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Lamb Weston wants to keep French fries crispy for 60 min

Zoom in font  Zoom out font Published: 2018-07-11  Views: 23
Core Tip: The perfect French fry is crispy on the outside and fluffy on the inside. The French fry that has been delivered to your home is often the opposite: cold, soggy and limp.
The perfect French fry is crispy on the outside and fluffy on the inside. The French fry that has been delivered to your home is often the opposite: cold, soggy and limp. Lamb Weston, the country’s biggest manufacturer of those potato delicacies, wants better fast food.

Its customers, like McDonald’s and Yum Brands, the owner of KFC, are increasingly teaming up with on-demand delivery services. But travel is brutal for French fries, especially when they’re squeezed next to a cold drink and a warm burger in a paper bag.

The company’s basic French fries will stay crunchy for about five minutes. It has recently introduced a new variety with a special batter that can keep crispy for close to an hour.

Lamb Weston’s business is all about potatoes. Last year, it sold more than $3.1 billion in tater tots, hash browns and fries of all types. One of Lamb Weston’s 13 French fry factories, in Richland, Washington, produces a million pounds of potato products a day. A burst of steam peels the potatoes, and then they’re shot at 75 miles per hour through metal blades that cut them into steak, wedge or straight shapes. In less than six hours, a potato can be plucked from the ground, turned into fries and packaged in a box.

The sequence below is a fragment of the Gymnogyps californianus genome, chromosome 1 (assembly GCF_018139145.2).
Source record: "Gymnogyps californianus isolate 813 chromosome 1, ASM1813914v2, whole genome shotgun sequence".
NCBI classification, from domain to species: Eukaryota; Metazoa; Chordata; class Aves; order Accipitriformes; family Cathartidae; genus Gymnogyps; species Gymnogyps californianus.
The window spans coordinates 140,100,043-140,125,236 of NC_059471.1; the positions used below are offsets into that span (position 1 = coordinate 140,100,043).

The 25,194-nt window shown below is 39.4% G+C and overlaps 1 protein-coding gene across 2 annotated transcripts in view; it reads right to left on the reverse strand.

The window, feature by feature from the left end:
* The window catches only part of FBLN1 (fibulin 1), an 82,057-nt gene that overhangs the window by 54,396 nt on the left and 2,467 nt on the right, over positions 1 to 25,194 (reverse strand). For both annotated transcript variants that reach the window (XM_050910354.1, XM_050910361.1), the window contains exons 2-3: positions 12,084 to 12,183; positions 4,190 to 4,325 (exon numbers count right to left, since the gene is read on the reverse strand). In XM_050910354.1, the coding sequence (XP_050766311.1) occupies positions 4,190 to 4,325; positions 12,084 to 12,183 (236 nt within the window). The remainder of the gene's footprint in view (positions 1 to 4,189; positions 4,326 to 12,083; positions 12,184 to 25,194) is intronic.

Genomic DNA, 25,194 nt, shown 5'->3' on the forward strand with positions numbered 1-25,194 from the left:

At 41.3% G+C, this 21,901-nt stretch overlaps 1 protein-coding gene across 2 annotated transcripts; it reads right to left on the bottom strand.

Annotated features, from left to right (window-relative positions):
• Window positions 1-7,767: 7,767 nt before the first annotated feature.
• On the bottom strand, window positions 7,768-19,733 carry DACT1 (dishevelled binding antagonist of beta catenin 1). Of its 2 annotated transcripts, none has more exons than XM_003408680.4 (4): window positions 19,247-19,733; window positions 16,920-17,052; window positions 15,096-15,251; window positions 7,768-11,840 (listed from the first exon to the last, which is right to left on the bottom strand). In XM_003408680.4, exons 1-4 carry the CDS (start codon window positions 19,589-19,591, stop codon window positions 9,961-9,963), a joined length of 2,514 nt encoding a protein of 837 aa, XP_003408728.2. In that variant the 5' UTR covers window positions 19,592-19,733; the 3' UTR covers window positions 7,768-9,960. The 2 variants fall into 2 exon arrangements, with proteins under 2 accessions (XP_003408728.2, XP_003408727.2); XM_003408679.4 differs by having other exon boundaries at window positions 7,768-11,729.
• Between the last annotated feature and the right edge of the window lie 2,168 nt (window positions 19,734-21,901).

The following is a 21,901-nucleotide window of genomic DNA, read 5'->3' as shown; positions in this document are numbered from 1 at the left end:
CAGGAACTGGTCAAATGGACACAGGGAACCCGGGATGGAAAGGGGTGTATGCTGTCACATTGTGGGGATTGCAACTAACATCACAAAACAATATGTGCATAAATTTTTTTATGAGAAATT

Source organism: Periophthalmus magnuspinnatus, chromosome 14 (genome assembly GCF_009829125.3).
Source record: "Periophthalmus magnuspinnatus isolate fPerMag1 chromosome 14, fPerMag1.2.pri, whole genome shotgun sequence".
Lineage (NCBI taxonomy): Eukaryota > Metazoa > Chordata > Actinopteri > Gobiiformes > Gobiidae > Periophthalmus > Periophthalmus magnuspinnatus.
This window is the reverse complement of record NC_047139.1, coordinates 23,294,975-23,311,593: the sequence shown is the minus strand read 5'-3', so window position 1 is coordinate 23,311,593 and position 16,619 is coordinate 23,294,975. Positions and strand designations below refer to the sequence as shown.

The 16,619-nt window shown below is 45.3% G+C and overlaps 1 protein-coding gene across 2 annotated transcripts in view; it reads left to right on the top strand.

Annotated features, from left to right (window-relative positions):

Lamb Weston started testing a longer-lasting fry two years ago. Since then, delivery services in the United States have taken off, accounting for an increasing share of restaurants’ sales. McDonald’s has expanded its offerings for delivery, as have Wendy’s, Popeye’s and other fast food chains.

Jeremy Scott, a research analyst with Mizuho Securities, estimated that sales for third-party delivery services like UberEats and GrubHub reached nearly $8 billion in the United States in 2017, and have been growing at least 40 percent annually for the past three years.

According to cnbc.com, Lamb Weston had already developed a French fry batter that could keep fries crispy for 12 minutes. So food scientists at the company’s laboratory in Richland began tinkering with the recipe to extend a fry’s life even longer.

For better insights, an eight-person team spent several days in New York, riding along with delivery drivers. One researcher became an UberEats driver on evenings and weekends.

They noticed that drivers sometimes placed hot items next to cold items, to the detriment of both. Drivers often work for more than one delivery service, which could add stops and slow an order’s travel. Lots of other unexpected mishaps, like street closures, car accidents or bad GPS guidance, can cost crucial minutes.


 
 
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